Polynesian objects from early European exploration, £19.99
Height: 69.000 cm
Width: 30.000 cm
Depth: 27.000 cm
Donated by Kew Royal Botanical Gardens
AOA Oc.+ 1281
Bark carving representing an emu
From the Loddon and Murray Rivers area,
northern Victoria, Australia
Mid-19th century AD
This is a unique surviving Aboriginal ceremonial carving. It was made in the mid-nineteenth century by people who lived around the Murray and Loddon Rivers in northern Victoria. John Hunter Kerr, a Scotsman who settled near the Loddon people, joined them in some activities, participating in hunting expeditions and observing certain ceremonies. He collected the etching along with a range of other objects and also took some photographs.
The carving was made from the bark of a River Red Gum and has a painted design in red ochre and white clay. It represents the silhouette of an emu. It was carried by a dancer in a dance ceremony that Kerr witnessed. He described how the dancer 'imitated the gait of the bird, while the others danced around'.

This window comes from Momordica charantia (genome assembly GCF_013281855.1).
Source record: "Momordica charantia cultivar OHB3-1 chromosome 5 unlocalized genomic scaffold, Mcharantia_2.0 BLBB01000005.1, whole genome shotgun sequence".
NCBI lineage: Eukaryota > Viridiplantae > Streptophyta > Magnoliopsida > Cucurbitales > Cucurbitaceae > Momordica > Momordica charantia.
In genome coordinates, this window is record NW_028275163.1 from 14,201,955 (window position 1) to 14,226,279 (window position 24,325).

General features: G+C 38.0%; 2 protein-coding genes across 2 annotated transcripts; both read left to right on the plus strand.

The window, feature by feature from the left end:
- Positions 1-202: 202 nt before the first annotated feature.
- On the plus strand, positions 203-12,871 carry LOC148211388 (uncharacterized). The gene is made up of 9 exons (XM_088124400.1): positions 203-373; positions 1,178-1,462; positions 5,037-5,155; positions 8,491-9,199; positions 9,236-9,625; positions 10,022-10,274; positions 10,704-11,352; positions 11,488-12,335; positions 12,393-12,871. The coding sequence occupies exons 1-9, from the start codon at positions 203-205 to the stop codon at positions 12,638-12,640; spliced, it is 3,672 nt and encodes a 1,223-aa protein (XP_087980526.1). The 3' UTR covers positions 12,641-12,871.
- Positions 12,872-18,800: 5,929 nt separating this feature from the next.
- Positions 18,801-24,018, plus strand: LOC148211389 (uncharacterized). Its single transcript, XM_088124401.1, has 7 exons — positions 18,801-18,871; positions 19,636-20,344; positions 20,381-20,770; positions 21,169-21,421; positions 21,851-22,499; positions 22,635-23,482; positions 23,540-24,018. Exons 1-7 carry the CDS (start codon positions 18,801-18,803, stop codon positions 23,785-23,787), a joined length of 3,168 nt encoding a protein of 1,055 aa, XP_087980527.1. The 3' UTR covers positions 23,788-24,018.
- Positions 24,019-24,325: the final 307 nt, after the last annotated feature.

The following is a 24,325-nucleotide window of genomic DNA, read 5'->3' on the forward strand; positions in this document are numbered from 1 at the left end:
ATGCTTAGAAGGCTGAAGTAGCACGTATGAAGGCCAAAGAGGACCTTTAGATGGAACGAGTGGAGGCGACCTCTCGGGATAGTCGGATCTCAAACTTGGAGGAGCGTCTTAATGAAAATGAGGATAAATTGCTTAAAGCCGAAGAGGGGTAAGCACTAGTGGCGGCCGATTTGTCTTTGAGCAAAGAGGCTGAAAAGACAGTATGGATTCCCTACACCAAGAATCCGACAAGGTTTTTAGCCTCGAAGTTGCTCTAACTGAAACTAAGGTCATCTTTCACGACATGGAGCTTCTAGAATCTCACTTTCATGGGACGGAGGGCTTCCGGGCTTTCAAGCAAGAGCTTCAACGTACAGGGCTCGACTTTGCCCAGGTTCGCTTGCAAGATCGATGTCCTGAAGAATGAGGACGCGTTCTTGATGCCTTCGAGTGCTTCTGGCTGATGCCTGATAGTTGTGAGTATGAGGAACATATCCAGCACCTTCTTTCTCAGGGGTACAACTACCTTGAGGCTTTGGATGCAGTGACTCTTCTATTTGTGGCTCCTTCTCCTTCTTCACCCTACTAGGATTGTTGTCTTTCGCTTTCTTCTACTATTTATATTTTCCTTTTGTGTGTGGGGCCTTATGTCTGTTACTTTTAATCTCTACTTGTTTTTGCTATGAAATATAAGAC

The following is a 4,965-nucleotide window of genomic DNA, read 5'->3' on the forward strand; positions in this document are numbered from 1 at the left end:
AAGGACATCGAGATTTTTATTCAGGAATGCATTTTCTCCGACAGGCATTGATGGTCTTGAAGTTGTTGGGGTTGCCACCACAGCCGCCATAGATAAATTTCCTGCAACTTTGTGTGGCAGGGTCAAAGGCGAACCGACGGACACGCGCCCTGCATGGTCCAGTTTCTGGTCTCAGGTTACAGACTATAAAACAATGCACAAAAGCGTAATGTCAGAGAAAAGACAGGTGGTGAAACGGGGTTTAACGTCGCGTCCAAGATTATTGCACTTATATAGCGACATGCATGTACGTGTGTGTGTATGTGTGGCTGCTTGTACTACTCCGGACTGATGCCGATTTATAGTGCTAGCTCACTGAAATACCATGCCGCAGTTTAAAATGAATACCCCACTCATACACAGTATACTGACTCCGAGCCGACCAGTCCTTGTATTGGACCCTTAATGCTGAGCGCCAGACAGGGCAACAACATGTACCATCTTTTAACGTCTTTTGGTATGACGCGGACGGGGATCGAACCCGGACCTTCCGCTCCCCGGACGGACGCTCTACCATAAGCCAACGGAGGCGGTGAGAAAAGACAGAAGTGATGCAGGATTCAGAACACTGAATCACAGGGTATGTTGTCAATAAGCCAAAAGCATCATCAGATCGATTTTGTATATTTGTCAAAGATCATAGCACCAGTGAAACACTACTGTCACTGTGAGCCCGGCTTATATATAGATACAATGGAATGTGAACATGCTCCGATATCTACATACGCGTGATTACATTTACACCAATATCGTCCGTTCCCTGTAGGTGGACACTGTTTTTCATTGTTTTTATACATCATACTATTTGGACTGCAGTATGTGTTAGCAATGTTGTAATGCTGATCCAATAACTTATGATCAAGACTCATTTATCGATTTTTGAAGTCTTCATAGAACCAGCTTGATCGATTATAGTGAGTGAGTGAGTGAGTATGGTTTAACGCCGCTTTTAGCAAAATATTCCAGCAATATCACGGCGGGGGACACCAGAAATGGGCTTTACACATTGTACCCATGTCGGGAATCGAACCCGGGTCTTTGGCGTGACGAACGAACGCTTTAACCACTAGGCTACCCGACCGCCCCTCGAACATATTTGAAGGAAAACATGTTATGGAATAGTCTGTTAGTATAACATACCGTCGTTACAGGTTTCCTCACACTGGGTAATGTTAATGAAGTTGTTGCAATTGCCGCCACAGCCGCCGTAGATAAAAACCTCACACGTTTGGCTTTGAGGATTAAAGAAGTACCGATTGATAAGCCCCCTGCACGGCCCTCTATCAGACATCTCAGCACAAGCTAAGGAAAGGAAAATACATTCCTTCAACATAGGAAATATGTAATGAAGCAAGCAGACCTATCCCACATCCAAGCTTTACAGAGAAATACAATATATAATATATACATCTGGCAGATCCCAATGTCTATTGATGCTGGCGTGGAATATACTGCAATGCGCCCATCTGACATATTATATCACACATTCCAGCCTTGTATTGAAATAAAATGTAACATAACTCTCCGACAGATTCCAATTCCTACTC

Kerr exhibited his Loddon collection at the Melbourne Exhibition in October 1854. It was then sent to another exhibition in Paris but when that closed it was dispersed and mostly lost. The emu was acquired by the Royal Botanic Gardens, Kew, in London and transferred to the British Museum in 1880.
C. Cooper, 'Traditional visual culture in south-east Australia' in Aboriginal artists of the 19th century(Melbourne, OUP, 1994)